Many are calling Facebook’s IPO a bust because it didn’t pop on the first day. Others are decrying the fact that Facebook “took all the profits for themselves” at the expense of individual investors. Facebook’s stock may or may not be overvalued (I think it is, by a lot), but calling it a bust and complaining that retail investors aren’t making the profits they are “entitled to” is ridiculous and misses the larger point. For example, in a Forbes article titled 7 Reasons Why the Facebook IPO was a Bust, Rich Karlgaard writes:
Facebook left nothing for the common investor. The insider pig pile of PE firms and celebrity Silicon Valley angels took it all. This is a rather new, post-Sarbanes-Oxley fact and it should make Americans very, very angry. When Microsoft when public in 1986, its market value was $780 million. Microsoft’s market value would rise more than 700 times in the next 13 years.Bill Gates made millionaires of thousands of ordinary public investors. When Google went public in 2004 at a $23 billion valuation, it left less on the table for you and me. Still, if you had invested in Google then and held your stock, you would be sitting atop a 9x return. Zuckerberg and his Facebook friends took it all.
That Facebook and its investors acted in its self interest shouldn’t be surprising and it shouldn’t make people mad. They have no responsibility to the average Joe clamoring for a quick buck by purchasing Facebook stock. Zuckerberg and his team are thinking “The average investor hasn’t done anything, they didn’t take any risks like our previous investors, they just want to piggyback onto our gains. They’re greedy.”
Facebook sold its private stock at the highest valuation they could, which brought Facebook and its previous investors the most cash possible. It was as if they were selling their company to the public, not opening it as a great investment opportunity. They viewed the new shareholders as suckers, not partners.
With the advent of private equity in the 80s and its explosive growth into the 2000s, the pension funds and institutional investors have gotten more creative and powerful. They invest earlier and in huge amounts, into the multi-billions. The only people who can’t get early exposure are the regular joes who “play the market.” Its now a casino and the game is rigged. Facebook, the banks and the press sold the story using the old narrative, instead of the new role of public capital markets.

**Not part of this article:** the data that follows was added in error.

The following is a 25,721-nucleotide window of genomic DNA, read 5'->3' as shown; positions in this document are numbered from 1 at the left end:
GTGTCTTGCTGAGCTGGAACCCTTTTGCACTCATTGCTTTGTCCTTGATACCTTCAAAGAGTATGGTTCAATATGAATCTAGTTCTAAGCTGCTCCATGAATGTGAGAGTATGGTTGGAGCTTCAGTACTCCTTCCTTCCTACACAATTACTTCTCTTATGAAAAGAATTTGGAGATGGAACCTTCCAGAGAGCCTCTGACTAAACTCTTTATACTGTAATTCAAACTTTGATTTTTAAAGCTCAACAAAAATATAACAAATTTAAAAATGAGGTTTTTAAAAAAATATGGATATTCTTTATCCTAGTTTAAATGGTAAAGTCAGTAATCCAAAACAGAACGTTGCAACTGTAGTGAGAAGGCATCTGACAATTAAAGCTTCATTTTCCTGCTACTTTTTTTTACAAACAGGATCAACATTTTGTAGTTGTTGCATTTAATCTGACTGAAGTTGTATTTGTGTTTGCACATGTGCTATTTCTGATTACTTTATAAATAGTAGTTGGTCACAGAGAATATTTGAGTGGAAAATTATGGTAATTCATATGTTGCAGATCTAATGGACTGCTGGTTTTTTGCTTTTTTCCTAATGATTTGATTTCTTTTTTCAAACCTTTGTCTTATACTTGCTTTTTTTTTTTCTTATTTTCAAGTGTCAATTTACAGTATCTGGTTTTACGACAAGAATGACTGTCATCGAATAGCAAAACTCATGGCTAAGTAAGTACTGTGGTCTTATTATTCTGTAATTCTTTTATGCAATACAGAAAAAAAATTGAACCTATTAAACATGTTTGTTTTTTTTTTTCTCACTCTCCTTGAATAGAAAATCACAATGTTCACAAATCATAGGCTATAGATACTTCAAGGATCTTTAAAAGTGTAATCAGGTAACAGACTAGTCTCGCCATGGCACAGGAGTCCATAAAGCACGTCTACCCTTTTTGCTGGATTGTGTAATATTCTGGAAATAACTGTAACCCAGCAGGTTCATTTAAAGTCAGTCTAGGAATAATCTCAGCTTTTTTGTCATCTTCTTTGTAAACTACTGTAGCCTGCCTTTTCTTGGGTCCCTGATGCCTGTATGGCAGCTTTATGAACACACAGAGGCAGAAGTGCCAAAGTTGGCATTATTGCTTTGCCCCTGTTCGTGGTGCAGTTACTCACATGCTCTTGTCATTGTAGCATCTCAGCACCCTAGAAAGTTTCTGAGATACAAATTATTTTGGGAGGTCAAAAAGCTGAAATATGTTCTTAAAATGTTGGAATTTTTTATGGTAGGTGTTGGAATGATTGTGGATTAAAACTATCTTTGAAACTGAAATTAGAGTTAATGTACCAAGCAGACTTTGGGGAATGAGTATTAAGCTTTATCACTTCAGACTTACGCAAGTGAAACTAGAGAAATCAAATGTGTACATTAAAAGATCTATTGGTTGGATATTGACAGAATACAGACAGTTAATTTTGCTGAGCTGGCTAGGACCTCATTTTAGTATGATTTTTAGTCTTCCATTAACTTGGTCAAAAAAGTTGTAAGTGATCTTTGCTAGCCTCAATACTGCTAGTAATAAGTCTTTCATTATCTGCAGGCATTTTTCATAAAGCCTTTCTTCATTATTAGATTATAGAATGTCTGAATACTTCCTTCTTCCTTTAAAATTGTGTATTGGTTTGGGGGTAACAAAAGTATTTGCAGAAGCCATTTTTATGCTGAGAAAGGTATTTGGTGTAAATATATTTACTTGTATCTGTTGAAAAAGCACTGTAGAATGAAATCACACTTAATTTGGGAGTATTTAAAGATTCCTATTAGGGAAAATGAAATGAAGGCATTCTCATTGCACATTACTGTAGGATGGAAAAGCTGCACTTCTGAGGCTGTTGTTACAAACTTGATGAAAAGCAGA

Facebook’s IPO shows this new role. In a private equity driven, post Sarbannes Oxley world, the returns are getting shifted to those who took the initial risk, not retail investors. These initial investors are playing a game of musical chairs and retail investors are the last stop, the last idiots to buy into the game. It’s rigged so that the retail investors don’t have a seat if (when) the music stops. And it’s purposely designed that way.
What Facebook, its investors and the banks did isn’t new. It’s just the latest example. Groupon did the same thing, but worse. Months before they went public they took a series G round valued just shy of $1b. The founders and investors took $810m off the table and put it in their pockets. The new investors not only allowed this, they did so enthusiastically because they knew that Groupon would go public at a higher price and the “stupid” general public would be left holding the bag when the price inevitably fell. Groupon is now down 54% from it’s IPO price.
Retail investors should not be mad at Facebook for acting in its self interest and raising as much money as possible. Retail investors should be pissed at the banks who hyped Facebook as the next great investment opportunity and the press who bought into the hype and the outdated narrative. They should be pissed at additional government regulation that makes it hard for companies to go public earlier and leaves more gains for private equity. Anyone who bothered to look at Facebook and Groupon’s previous private rounds and private sales on Secondmarket would have been able to see this coming.
It’s the new normal. Tech companies don’t use the stock market as an efficient way to raise capital like it was intended. It’s a way to cash out previous rounds and leave potential losses with the general public. It’s one giant casino with the public as suckers. This farce will only stop when retail investors realize that tech IPOs are a loser for most of the general public or refuse to play in the casino…er stock market.